News National Turnbull narrowly wins second leaders’ debate
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Turnbull narrowly wins second leaders’ debate

Malcolm Turnbull and Bill Shorten
AAP
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Prime Minister Malcolm Turnbull won the second of the televised election debates against Labor leader Bill Shorten on Sunday night, but only by a tiny margin.

A more confident Mr Turnbull, riding the momentum of a strong week in the campaign, painted Mr Shorten as passive – a leader with a list of complaints but no plan to fix them.

Although Mr Shorten won the coin toss, he let Mr Turnbull open the debate, broadcast live from Canberra’s National Press Club. This may emerge as a tactical mistake. It allowed the PM to lead with his jobs and growth plan and force Mr Shorten onto the defensive on just how Labor would grow the economy to generate the necessary tax revenues.

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Mr Shorten was left to assert that a fairer tax system, and not Mr Turnbull’s $50 billion “handout to big business” through his promised company tax cut to 25 per cent, would deliver growth.

Mr Shorten, now a veteran of town hall-style public meetings, was considered the winner of the western Sydney Sky News debate a week ago with his friendly delivery of reassurances on health, education and renewable energy, unfreezing GP rebates and a devastating put down of Mr Turnbull’s implied defence of the banks against Labor’s plan for a royal commission.

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Prime Minister Turnbull stuck to his jobs and growth mantra for much of the debate. Photo: AAP

But in Sunday’s debate, Mr Turnbull had the advantage after a week in which Mr Shorten and Shadow Treasurer Chris Bowen had to announce Labor’s abandonment of key promises to pensioners.

Although Mr Shorten repeated his denunciation of the company tax cut as unjustified and, in all likelihood, only a benefit to offshore shareholders, he could produce no rhetorical trump card. Mr Turnbull lectured him that economic growth and more jobs could only be delivered through business investment.

Mr Shorten compared Mr Turnbull’s plan to the economics of “Thatcher and Reagan” where if business came first some benefits might trickle down to others.

Mr Turnbull rejected the comparison, repeating that Australia’s strong social safety net was underpinned by its first-world economy with prospects for continuing prosperity through free trade agreements and greater engagement with growing Asian economies.

Mr Shorten scored points when he attacked the Turnbull government’s inconsistency over proposals to increase the GST to 15 per cent and to give the states their own income taxing powers.

“Now he says $50 billion of company tax cuts … that’s the idea to go forwards … We know that’ll generate 0.1 per cent growth in the economy and that is not going to justify $50 billion from our budget,” Mr Shorten said.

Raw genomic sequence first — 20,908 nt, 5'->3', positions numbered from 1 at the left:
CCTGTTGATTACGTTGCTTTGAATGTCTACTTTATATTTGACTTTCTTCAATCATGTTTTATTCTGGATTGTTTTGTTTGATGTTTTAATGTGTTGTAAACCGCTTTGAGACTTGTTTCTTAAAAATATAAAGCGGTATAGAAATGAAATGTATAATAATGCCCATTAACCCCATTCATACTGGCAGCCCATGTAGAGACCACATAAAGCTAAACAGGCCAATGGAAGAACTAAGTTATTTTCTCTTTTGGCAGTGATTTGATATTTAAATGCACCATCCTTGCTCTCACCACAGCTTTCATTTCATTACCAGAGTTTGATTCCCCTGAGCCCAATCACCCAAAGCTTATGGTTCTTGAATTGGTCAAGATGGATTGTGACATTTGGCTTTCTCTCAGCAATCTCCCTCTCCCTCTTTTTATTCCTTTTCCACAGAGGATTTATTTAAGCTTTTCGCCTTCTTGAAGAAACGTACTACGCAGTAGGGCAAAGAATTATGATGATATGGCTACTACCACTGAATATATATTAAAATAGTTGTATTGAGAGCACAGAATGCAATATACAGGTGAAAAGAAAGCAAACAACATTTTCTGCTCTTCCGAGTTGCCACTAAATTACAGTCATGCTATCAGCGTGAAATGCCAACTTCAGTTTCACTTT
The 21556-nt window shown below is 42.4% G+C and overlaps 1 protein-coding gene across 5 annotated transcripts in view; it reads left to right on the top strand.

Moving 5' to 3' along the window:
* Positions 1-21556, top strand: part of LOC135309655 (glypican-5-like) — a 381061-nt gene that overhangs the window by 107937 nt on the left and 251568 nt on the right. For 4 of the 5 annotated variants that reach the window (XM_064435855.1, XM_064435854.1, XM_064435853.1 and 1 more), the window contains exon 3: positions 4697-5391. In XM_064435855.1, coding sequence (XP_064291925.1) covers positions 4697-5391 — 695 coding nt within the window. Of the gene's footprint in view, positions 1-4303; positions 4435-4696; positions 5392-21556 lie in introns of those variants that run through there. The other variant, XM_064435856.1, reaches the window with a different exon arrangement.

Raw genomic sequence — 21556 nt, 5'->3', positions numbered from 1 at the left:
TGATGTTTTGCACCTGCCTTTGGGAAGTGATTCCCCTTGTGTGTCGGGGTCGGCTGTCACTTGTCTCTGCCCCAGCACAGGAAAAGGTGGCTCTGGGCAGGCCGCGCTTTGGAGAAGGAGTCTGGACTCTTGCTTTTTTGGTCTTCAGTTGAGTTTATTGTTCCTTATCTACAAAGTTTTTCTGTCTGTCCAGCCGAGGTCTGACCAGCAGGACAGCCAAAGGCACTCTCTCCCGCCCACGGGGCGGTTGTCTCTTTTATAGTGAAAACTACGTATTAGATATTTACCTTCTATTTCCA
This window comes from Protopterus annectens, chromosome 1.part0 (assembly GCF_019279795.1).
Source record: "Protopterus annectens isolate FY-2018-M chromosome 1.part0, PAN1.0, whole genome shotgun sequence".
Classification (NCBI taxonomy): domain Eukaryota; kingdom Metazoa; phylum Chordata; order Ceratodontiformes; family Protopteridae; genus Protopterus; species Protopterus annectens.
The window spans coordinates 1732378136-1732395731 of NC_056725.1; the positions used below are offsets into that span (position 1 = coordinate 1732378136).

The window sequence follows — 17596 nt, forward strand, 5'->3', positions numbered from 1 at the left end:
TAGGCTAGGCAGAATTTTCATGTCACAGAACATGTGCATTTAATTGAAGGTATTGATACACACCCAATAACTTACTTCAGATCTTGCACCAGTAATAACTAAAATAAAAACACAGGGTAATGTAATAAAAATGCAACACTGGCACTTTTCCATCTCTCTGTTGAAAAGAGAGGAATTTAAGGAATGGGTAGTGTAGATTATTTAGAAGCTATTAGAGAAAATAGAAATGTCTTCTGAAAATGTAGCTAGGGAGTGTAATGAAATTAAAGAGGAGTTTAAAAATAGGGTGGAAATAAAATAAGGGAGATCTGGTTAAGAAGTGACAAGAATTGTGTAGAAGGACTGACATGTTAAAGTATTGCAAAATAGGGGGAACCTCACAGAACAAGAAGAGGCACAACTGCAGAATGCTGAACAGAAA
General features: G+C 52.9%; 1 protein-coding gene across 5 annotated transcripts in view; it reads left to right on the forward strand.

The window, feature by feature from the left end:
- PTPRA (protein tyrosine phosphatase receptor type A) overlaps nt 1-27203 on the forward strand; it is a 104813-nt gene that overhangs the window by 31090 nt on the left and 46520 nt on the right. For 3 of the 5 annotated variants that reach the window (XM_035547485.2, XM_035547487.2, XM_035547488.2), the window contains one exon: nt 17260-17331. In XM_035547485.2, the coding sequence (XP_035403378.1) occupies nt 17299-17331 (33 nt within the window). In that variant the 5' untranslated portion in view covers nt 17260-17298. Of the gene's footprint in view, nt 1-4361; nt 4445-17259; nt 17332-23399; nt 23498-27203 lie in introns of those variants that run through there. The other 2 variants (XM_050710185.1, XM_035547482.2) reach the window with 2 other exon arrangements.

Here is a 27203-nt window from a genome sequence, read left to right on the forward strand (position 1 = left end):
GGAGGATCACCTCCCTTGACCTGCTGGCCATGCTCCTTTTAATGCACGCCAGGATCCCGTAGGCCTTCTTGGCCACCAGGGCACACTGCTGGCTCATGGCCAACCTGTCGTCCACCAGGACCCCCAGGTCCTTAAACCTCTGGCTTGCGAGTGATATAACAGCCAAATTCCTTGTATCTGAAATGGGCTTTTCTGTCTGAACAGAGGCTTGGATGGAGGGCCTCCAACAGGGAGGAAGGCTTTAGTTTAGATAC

Mr Turnbull went for the jugular with his oft-repeated attack that under Labor people smuggling would likely resume.

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Mr Shorten went on the attack late in the debate. Photo: AAP

“Shame on you Mr Turnbull,” Mr Shorten interrupted, pointing out that the ALP’s policy on boat arrivals was the same as the government’s.

Mr Turnbull also scored on climate change with Mr Shorten omitting to restate Labor’s policy to restore an Emissions Trading Scheme. Mr Turnbull did not mention an ETS even through he once supported a market mechanism to secure decarbonisation worldwide.

He said he had “paid a high price” for his acceptance of the science of climate change and remained committed to the Paris agreement which Australia would exceed.

Mr Shorten raised the issue of “retrospectivity” in the Turnbull government’s recent reforms of superannuation, saying this was “poison” for superannuants trying to build retirement nest eggs. Mr Turnbull noted that some wealthy people understandably complained about superannuation reforms but the government stood by their justification.

In one exchange over their personal politics, Mr Shorten jabbed: “I genuinely lead my party, whereas your party genuinely leads you.” It was a reference to a widely held view that Mr Turnbull has had to compromise his principles to accommodate Liberal Party backbenchers loyal to Tony Abbott.

Mr Turnbull countered that he was a known quantity with the Australian people.

While the debate seemed heavily scripted and many exchanges appeared repetitive or rehearsed, neither leader seemed able to secure the trust for which, polls show, many Australians now yearn.

Quentin Dempster is political editor of The New Daily. He has more than 40 years’ experience in print and television (The Sun Herald,The Sydney Morning Herald, ABC TV) and is the author of three critically acclaimed books and a documentary on institutionalised corruption. He also has a Walkley Award and an Order of Australia for an ‘outstanding contribution to journalism’.

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